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Attackers Hunting For Twilio Credentials

Published: 2021-08-24
Last Updated: 2021-08-24 08:52:41 UTC
by Johannes Ullrich (Version: 1)
1 comment(s)

One up and coming request I recently noticed in our honeypots was pretty simple:

GET /twilio.env HTTP/1.1
Host: [redacted]
User-Agent: Mozilla/5.0 (Macintosh; Intel Mac OS X 10.15; rv:77.0) Gecko/20100101 Firefox/77.0
Accept-Encoding: gzip, deflate
Accept: */*
Connection: keep-alive

Twilio is a popular service used to send/receive SMS messages and phone calls [1]. They offer a simple API and integration is very easy. To authenticate to the API, requests need to include an "Account SID" and "Auth Token". Like in many similar APIs, each request includes these credentials.

Twilio's documentation suggests to store these credentials in environment variables and use a .env file to initialize the variables [2].

It’s important to keep credentials such as your Twilio Account SID and Auth token secure by storing them in a way that prevents unauthorized access. One common method is to store them in environment variables which are then accessed from your app. This keeps them out of code and other places where credentials don’t belong. Let’s take a look at how to work with environment variables with a variety of operating systems and languages.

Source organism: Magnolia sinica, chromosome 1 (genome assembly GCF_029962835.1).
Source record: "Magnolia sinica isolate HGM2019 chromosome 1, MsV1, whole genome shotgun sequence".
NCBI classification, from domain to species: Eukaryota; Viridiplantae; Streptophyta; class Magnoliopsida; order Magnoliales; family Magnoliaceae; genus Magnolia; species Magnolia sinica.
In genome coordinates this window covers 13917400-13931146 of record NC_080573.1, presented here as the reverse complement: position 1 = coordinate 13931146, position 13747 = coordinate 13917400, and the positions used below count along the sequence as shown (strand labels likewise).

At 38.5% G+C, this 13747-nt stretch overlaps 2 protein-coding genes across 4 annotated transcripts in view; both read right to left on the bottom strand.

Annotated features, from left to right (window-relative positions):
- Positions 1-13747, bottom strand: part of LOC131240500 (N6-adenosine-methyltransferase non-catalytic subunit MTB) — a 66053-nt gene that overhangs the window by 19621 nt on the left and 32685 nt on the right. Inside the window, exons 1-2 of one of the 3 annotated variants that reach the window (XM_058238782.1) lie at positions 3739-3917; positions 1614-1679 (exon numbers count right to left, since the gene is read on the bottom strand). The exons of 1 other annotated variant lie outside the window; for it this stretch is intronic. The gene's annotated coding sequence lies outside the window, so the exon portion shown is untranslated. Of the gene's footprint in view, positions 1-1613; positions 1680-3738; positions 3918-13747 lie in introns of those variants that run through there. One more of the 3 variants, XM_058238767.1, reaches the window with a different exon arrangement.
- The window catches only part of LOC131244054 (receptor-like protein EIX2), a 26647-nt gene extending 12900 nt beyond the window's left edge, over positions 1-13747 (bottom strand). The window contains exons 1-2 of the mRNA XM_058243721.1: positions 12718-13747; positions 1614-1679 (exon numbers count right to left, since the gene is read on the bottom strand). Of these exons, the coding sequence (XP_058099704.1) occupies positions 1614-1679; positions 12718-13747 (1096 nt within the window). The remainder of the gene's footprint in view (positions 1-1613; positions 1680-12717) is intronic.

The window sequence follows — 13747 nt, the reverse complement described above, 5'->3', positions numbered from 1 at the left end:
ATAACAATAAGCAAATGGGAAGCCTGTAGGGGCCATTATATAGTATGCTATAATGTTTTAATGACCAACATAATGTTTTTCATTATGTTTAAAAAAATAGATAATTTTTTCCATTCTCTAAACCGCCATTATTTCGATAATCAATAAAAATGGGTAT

Using environment variables to store credentials is common practice and not the worst way to store this kind of data. A secure credential wallet/management system is of course preferred, but Twilio's advice makes sense in that it is language agnostic and not limited to a particular solution a developer may have selected.

But the location of the .env file matters. Files like this should NEVER be placed inside the Web Root / Document Root of a website. Instead, they should be placed outside in a location not directly accessible by a browser. In addition, direct access to these files should be blocked by the webserver. The webserver will likely need read permissions to access the file, but the file should be blocked from being delivered to the user unparsed. 

twilio.env isn't the only .env file that attackers are looking for. The particular attacker is also looking for:

GET /.env.dev
GET /.env.prod
GET /.env.stage

In Apache, you may use the following Files directive to block access to ".env*' files:
 

<FilesMatch  "\.env">.   
    Order allow,deny
    Deny from all
</Files>

Or nginx:

location ~ /\.env {
   deny all;
}

In the past, I sometimes blocked access to all files starting with ".", but be careful to allow access to .well-known for the Let's Encrypt ACME protocol.

[1] Twilio.com
[2] https://www.twilio.com/docs/usage/secure-credentials

---
Johannes B. Ullrich, Ph.D. , Dean of Research, SANS.edu
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Keywords: apache env nginx Twilio
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